Uganda began to implement the prevention of mother-to-child transmission (PMTCT) of HIV programme in 2000, and by the end of 2003 it had expanded to cover 38 of 56 districts including Mbale District. However, reports from Mbale Hospital showed that less than 10% of pregnant women accepted antenatal HIV testing. We therefore conducted a study to determine the proportion of pregnant women who tested for HIV and the gaps and barriers in PMTCT implementation.
Equity and HIV/AIDS
Frequent antiretroviral therapy (ART) switches in HIV-infected Kenyan urban adults might limit the efficacy of ART. The authors sound the alarm that this is a potentially serious threat to the sustainability of HIV treatment programmes in Kenya and other developing countries.
Little is known about antiretroviral therapy (ART) outcomes in prisoners in Africa. To address this gap, researchers conducted a retrospective review of outcomes of a large cohort of prisoners referred to a public sector, urban HIV clinic. A total of 148 inmates (133 male) initiated on ART were included in the study. By week 96 on ART, 73% of all inmates enrolled in the study and 92% of those still accessing care had an undetectable viral load. By study end, 96 (65%) inmates had ever received tuberculosis (TB) therapy with 63 (43%) receiving therapy during the study: 28% had a history of TB prior to ART initiation, 33% were on TB therapy at ART initiation and 22% developed TB whilst on ART. Nine (6%) inmates died, seven in the second year on ART. While inmates responded well to ART, there was a high frequency of TB/HIV co-infection. The authors recommend that attention should be directed towards ensuring eligible prisoners access ART programmes promptly and that inter-facility transfers and release procedures facilitate continuity of care. Institutional TB control measures should remain a priority.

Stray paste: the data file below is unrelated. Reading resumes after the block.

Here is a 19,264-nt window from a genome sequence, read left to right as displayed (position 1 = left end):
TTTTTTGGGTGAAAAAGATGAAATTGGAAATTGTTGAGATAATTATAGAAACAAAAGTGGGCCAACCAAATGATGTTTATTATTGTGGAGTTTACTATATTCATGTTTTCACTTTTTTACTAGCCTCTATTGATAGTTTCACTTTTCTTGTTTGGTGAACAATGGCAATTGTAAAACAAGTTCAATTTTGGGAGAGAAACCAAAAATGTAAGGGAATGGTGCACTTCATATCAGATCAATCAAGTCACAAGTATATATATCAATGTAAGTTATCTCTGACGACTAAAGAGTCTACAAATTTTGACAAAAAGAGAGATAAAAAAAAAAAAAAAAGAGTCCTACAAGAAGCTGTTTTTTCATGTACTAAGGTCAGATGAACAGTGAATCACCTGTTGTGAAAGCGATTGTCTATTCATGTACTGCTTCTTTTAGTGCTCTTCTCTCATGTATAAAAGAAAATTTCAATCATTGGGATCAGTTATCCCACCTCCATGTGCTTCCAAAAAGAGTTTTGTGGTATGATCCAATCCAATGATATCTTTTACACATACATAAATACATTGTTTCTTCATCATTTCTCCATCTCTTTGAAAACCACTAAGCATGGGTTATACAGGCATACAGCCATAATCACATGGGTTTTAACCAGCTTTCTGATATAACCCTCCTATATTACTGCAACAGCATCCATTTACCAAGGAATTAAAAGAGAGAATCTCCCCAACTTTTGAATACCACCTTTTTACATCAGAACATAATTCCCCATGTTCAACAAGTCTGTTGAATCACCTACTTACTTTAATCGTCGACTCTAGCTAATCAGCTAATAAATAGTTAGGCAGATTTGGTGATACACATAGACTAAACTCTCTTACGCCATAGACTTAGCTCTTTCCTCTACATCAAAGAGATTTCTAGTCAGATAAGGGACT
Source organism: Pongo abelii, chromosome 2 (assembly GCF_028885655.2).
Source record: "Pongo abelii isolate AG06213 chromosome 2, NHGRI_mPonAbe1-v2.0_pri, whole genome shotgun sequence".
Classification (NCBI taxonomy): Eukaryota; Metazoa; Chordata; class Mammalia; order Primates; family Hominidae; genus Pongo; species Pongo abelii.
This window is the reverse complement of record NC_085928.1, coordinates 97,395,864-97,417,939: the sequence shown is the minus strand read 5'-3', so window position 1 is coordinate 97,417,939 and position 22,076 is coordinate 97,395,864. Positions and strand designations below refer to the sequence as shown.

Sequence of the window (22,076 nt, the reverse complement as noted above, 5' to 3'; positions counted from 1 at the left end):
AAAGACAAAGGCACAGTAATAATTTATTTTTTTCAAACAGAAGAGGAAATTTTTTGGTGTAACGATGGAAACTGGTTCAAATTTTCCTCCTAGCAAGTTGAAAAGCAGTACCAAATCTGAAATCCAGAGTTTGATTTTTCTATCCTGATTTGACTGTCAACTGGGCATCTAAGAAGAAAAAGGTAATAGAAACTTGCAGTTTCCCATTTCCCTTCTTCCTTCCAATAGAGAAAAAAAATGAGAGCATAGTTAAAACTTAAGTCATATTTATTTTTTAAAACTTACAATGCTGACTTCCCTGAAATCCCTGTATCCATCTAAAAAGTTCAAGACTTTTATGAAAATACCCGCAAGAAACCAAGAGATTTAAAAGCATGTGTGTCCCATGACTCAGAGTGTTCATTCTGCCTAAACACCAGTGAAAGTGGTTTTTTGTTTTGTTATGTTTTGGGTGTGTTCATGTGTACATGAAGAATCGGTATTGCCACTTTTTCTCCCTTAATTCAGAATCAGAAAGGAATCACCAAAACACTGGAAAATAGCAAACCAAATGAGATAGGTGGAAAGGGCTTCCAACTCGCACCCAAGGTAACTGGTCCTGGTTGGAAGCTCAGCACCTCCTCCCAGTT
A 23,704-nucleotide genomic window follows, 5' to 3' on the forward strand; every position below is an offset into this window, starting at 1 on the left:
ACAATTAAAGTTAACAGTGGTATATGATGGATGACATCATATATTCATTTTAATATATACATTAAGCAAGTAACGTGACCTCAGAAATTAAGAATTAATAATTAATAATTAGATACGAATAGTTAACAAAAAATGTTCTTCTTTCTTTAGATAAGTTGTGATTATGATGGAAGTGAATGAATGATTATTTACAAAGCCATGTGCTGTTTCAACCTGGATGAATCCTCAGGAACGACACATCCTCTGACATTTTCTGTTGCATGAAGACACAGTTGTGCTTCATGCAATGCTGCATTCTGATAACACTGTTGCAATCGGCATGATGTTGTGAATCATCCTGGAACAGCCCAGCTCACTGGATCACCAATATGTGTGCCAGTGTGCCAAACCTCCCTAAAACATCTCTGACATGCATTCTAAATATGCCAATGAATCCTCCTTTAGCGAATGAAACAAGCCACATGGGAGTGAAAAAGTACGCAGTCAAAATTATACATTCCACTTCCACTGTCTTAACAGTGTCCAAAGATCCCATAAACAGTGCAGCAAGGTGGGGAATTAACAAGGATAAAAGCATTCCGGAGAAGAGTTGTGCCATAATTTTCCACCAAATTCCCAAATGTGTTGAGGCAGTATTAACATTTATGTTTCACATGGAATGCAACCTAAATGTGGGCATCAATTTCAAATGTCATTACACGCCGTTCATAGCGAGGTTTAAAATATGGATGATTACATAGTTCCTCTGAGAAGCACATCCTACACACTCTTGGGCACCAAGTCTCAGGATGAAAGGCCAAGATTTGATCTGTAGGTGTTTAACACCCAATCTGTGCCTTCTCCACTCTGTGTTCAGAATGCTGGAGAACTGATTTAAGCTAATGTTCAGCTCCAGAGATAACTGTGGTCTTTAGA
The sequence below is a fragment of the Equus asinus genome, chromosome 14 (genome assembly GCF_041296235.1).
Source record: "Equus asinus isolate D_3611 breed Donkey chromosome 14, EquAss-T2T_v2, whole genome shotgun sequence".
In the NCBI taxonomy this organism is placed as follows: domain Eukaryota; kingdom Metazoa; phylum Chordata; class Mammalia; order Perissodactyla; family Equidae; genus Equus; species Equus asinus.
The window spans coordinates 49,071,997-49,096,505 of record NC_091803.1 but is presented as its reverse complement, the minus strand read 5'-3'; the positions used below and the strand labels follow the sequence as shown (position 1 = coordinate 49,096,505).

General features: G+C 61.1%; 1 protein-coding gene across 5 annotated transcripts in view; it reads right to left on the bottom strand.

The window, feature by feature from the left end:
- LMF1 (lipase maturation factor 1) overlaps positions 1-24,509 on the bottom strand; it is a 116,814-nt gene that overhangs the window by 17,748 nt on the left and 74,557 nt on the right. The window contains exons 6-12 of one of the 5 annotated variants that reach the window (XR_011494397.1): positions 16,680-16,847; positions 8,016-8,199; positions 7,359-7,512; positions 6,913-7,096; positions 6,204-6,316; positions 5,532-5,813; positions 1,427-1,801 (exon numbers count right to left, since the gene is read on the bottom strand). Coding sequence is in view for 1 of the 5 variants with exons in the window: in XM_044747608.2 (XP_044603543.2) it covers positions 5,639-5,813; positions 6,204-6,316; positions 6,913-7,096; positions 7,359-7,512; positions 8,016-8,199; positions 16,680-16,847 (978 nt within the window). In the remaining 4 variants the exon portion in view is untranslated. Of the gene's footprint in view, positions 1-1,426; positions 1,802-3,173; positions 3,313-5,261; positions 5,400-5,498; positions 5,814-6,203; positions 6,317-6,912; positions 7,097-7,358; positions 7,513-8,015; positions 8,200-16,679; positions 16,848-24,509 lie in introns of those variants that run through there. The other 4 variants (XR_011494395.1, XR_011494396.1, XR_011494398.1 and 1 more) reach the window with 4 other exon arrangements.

Three international organisations have negotiated reductions on key first- and second-line, and paediatric antiretrovirals (ARVs) that will help countries save at least US$600 million over the next three years: the Clinton Health Access Initiative (CHAI), the international drug purchasing facility UNITAID and the UK Department for International Development (DFID). The deal, expected to affect most of the 70 countries comprising CHAI's Procurement Consortium, features notable reductions in the prices of tenofovir (TDF), efavirenz, and the second-line ritonavir-boosted atazanavir (ATV/r) used in HIV patients who have failed initial, or "first-line", regimens. As part of the deal, the three bodies set price ceilings for more than 40 adult and paediatric ARVs with eight pharmaceutical manufacturers and suppliers, which account for most ARVs sold in countries with access to generic drugs. As a result, the cost of ATV/r is down by two-thirds from just three years ago. Meanwhile, a once-a-day fixed-dose combination (FDC) pill containing TDF and efavirenz will now cost countries less than US$159 per patient per year. In 2008, low-income countries paid about $400 per patient per year for the same pill.
This paper describes province-wide outcomes and temporal trends of the Western Cape Province antiretroviral treatment (ART) programme five years since inception, to demonstrate the utility of the WHO monitoring system for ART. Data on patients starting ART was prospectively captured into facility-based registers, from which monthly cross-sectional activity and quarterly cohort reports were aggregated. Retention in care, mortality, loss to follow-up and laboratory outcomes were calculated at six-monthly durations. By the end of March 2006, 16,234 patients were in care. Adults starting ART with CD4 counts less than 50 cells/μl fell from 51.3% in 2001 to 21.5% in 2005, while mortality at six months fell from 12.7% to 6.6%, offset in part by an increase in loss to follow-up (reaching 4.7% at six months in 2005). Over 85% of adults tested had viral loads below 400 copies/ml at six-monthly durations until four years on ART. The paper concludes that the location of care in primary-care sites was associated with good retention in care, while scaling-up ART provision was associated with reduced early mortality.